Finance minister: Banks free to impose restrictions on customers, accounts suspected of misuse, criminal activity | Malaysia

Finance Minister Datuk Seri Tengku Zafrul Abdul Aziz speaks during the launch of the ‘Semarak Niaga Keluarga Malaysia’ initiative in Kuala Lumpur February 21, 2022. — Picture by Yusof Mat Isa

KUALA LUMPUR, March 3 — Banks can impose restrictions on any customer or bank account suspected of being involved in account misuse or criminal activity, said Finance Minister Datuk Seri Tengku Zafrul Abdul Aziz.

He said if the transaction of an account raised suspicion, the bank could impose temporary restrictions to enable a comprehensive assessment to be carried out, while ensuring that money from fraudulent or other criminal activities is not withdrawn from the account.

“This is implemented based on the analysis conducted by the bank.

“Among the forms of restrictions that can be imposed by banks are restricting Internet banking facilities, debit cards and automatic teller machines, besides closing the accounts after banks are satisfied with their assessment results,” he said during the question and answer session with the minister at Parliament today.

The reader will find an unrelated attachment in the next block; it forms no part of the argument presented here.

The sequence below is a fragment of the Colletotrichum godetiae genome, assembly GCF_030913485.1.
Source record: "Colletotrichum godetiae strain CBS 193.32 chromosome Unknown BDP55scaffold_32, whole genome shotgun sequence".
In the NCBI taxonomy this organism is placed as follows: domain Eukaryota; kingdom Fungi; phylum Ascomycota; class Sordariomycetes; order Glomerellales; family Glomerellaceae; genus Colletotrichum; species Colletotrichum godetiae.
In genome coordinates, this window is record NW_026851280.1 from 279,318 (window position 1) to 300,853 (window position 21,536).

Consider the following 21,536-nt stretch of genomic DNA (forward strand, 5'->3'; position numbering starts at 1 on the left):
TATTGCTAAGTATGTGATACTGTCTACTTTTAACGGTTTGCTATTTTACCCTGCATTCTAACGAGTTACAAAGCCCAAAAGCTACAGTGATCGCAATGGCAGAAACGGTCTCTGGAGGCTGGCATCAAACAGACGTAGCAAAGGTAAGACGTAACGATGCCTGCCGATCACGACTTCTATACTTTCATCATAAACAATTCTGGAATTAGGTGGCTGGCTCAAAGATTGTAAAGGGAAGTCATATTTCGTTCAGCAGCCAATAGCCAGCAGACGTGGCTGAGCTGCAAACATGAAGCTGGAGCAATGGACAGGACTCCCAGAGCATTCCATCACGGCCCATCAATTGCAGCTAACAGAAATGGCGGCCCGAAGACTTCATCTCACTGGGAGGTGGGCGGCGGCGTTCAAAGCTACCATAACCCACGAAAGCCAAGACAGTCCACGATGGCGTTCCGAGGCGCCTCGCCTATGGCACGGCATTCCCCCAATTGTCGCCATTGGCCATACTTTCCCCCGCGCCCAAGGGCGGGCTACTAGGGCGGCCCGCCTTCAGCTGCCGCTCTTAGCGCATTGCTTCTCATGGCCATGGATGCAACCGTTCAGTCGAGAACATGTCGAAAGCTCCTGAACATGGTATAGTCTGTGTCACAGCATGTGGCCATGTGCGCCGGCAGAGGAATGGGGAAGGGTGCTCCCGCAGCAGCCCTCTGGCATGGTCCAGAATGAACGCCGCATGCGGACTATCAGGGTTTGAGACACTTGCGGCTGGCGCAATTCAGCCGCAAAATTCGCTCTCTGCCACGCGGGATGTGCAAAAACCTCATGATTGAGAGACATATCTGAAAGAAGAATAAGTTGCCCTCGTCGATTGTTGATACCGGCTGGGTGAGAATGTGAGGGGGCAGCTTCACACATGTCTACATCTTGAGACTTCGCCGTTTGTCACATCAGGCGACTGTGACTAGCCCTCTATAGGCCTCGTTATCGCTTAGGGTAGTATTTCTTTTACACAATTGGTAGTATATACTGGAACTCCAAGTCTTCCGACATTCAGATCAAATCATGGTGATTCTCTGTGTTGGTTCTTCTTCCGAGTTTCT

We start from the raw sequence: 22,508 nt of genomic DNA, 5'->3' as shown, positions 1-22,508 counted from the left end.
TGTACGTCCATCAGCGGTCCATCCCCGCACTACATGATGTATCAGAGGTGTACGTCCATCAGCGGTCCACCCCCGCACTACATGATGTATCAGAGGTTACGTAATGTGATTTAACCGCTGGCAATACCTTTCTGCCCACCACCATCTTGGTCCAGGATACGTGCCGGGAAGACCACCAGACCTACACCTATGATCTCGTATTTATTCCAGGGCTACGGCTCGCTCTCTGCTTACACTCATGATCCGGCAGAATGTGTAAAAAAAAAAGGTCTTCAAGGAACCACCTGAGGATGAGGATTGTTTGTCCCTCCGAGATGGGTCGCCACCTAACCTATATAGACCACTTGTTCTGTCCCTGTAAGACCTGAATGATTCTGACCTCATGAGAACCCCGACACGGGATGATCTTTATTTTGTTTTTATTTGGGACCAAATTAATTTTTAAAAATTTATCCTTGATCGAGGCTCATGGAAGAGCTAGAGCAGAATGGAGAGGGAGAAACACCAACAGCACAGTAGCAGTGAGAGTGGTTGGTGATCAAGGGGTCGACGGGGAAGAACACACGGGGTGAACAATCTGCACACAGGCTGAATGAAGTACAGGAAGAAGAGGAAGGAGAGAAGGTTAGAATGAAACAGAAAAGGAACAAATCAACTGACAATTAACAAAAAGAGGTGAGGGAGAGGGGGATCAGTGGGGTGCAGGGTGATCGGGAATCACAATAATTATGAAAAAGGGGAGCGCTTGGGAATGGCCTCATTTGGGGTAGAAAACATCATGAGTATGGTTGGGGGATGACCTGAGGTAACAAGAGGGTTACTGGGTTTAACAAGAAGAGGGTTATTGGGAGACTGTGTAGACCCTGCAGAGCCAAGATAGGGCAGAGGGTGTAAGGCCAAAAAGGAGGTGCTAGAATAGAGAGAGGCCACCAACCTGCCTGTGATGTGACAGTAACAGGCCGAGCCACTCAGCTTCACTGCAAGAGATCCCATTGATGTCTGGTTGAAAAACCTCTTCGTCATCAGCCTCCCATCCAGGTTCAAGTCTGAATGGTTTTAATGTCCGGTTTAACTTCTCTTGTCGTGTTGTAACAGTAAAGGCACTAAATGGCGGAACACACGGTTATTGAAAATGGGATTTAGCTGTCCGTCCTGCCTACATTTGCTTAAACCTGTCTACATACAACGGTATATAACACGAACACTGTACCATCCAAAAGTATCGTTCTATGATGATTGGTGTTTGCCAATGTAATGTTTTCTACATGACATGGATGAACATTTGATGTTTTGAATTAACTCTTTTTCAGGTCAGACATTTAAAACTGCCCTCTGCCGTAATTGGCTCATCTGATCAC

He said this in response to a question from Datuk Seri Abdul Azeez Abdul Rahim (BN-Baling) who asked whether the bank has the authority to close customers’ accounts based on the fact that there are suspicious transactions in the accounts.

Tengku Zafrul said the bank could decide to continue the transaction or business dealings with the account holder or discontinue the transaction and close the customer’s account after assessing the appropriate level of risk, subject to a restraining order issued by the authorities.

“Account closure measures are only taken after a thorough assessment has been carried out, and after giving notice within a reasonable period to the customer.

“In a nutshell, the termination of the relationship between the bank and customer is not a requirement under the law. It is a business call by the bankers or financial institutions based on their internal risk assessment,” he added. — Bernama